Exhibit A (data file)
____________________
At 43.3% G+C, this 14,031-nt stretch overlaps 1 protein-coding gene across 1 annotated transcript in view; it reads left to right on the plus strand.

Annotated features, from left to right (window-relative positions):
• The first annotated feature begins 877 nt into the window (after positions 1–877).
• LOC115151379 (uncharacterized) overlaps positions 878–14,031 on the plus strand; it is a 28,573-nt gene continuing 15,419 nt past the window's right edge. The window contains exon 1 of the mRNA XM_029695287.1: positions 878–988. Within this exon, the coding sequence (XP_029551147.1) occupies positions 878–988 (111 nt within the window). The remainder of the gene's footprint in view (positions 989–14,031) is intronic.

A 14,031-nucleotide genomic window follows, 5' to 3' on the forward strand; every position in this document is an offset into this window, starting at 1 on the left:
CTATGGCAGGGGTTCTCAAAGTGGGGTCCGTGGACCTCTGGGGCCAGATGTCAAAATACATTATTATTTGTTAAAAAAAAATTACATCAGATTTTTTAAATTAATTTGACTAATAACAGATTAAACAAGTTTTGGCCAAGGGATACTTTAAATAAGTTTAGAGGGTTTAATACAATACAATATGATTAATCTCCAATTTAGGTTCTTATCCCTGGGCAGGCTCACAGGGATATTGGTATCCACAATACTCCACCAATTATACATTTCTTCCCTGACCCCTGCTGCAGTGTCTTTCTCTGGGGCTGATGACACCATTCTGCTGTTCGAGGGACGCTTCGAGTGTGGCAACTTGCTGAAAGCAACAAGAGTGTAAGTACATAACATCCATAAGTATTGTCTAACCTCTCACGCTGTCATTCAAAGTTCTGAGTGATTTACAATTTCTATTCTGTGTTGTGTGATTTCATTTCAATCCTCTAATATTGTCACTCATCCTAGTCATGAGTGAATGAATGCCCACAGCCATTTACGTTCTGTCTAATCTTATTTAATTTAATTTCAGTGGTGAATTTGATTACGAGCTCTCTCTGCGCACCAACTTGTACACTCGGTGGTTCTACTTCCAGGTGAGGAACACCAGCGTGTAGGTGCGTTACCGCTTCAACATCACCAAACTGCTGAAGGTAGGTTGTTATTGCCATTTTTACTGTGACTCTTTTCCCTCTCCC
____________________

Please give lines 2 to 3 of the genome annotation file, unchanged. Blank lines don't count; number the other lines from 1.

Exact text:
Annotated features, from left to right (window-relative positions):
• The first annotated feature begins 877 nt into the window (after positions 1–877).